I was asked recently to put forward a proposal to an organisation for the implementation of a software system. They had already decided what mid-tier finance system they were going to buy. Now it was time to do a market review of some of the local service providers to select who would do the implementation. The information given on requirements was very sketchy. They really were not considering what they were trying to achieve, what the greater vision was nor what metrics would apply to measure the success of the project.
The number one supplier selection criteria was stated as “price”. This is so wrong on so many levels. It is such a misleading way to assess potential suppliers in any non-commodity market. And regardless of what some ivory-tower pundits might have you believe, business software implemented to impact your business in the most positive way is anything but a commodity. Massive mistakes are made by people who take the “you know what we need, we’re no different to everyone else, just a standard project, surely you have some templates that we could use” approach. I think SAP learnt that the hard (and expensive) way with their everything-for-every-business approach of SAP Business One, catastrophically poor sales results compared to forecast, for years now.
In my opinion at least 80% of the effort required for the successful implementation of a business system sits with the actual business itself. It’s one of those 80/20 rules. Up front there is all the deep thinking and heavy lifting to define what the problem is.What is the greater vision? What does ’better’ look like? How does that link to our strategic goals? How do we maximise the return on investment for this project? And that all needs to be documented by someone.
Then there is the implementation itself. There is no getting away from it, the business needs to pull on the overalls and do a lot of hard work itself. Build a motivated project team with an engaged senior sponsor. Workshop with the implementation partner to design the new world. Iteratively work through the design documentation to get all the i’s dotted and t’s crossed and everyone’s buy-in and sign off. Scope out the change management plan. Extract and translate the old data to the new. Rehearse the migration and test the implementation output, again and again. Plan, communicate and execute the go-live. Sweep up the important things that got side-lined during the project. It all has to be done. Sure you can farm out lots of it to hired help. But you can’t let go of the reins, you can’t allow someone else to pollute your vision and only you can effectively induce and imbue the change within your people.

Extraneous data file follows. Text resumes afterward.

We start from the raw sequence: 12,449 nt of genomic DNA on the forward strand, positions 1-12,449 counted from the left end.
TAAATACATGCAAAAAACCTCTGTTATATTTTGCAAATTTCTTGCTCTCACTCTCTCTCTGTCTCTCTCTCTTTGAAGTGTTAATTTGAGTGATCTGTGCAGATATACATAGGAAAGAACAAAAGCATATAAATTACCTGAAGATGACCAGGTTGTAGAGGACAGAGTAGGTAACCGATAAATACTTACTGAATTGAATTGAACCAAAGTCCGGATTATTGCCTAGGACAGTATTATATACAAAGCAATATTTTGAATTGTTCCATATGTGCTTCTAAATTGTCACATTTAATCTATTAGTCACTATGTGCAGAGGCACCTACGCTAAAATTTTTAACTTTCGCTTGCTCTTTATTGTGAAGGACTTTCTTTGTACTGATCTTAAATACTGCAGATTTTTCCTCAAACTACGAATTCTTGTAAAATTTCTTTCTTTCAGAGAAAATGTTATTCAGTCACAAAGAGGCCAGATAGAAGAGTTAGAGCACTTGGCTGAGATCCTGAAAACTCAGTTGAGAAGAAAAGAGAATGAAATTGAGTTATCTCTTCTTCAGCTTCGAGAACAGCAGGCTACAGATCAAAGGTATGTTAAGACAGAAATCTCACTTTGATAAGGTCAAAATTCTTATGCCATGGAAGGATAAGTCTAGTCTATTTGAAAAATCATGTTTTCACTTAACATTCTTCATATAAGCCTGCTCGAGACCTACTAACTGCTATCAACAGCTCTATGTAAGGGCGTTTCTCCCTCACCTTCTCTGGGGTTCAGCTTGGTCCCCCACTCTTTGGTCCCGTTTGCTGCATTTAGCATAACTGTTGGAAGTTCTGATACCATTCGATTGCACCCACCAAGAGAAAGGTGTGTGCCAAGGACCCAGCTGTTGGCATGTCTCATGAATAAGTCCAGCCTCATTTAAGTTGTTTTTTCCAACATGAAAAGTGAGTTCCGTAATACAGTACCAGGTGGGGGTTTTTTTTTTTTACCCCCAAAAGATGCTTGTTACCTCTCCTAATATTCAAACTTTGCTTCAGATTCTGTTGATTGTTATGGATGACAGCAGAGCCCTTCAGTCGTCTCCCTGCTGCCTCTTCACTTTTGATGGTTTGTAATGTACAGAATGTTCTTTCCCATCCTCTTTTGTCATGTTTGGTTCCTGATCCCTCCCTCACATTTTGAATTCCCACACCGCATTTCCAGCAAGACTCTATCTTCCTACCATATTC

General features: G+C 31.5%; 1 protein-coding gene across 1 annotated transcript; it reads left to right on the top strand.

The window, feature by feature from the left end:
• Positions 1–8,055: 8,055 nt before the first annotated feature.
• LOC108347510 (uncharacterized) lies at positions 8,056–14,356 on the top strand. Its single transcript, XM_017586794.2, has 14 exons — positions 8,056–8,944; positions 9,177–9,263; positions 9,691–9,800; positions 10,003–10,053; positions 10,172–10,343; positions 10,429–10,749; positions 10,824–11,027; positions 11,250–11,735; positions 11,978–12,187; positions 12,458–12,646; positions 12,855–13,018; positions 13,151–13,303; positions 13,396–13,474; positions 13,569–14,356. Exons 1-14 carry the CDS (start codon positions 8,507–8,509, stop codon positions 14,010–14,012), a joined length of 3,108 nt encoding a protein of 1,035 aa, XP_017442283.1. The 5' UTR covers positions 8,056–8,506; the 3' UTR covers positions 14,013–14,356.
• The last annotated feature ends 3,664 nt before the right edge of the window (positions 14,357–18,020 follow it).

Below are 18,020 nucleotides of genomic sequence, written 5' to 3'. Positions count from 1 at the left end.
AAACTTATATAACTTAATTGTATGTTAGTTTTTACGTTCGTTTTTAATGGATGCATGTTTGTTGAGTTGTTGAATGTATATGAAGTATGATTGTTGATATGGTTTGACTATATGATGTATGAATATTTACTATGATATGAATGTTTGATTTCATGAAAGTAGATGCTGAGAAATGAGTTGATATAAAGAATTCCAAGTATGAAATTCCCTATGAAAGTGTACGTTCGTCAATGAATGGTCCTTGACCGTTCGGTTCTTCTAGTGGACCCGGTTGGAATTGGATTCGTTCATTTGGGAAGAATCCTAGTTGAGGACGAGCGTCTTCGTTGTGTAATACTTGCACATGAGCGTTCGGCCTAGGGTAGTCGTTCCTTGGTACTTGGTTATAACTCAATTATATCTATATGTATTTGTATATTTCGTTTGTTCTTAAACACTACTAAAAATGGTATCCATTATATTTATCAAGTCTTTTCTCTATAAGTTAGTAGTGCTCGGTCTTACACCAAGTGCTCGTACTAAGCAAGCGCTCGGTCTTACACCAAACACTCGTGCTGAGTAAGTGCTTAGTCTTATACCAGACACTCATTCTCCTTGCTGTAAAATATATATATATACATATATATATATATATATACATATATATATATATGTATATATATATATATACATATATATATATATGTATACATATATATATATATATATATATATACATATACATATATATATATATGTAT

I am reminded about the printers’ law when it comes to getting your work done, cheap, good and fast.You can have any two out of the three, your choice. And when people choose “fast and cheap” the thing they always end up complaining about is quality – that’s what is remembered after all else has faded.
Someone will win this project, but it won’t be us. And of course there is always someone who will do it cheaper. Caveat emptor, let the buyer beware.
You can read other system selection blog posts here.
You can read more about Professional Advantage and financial management software here.
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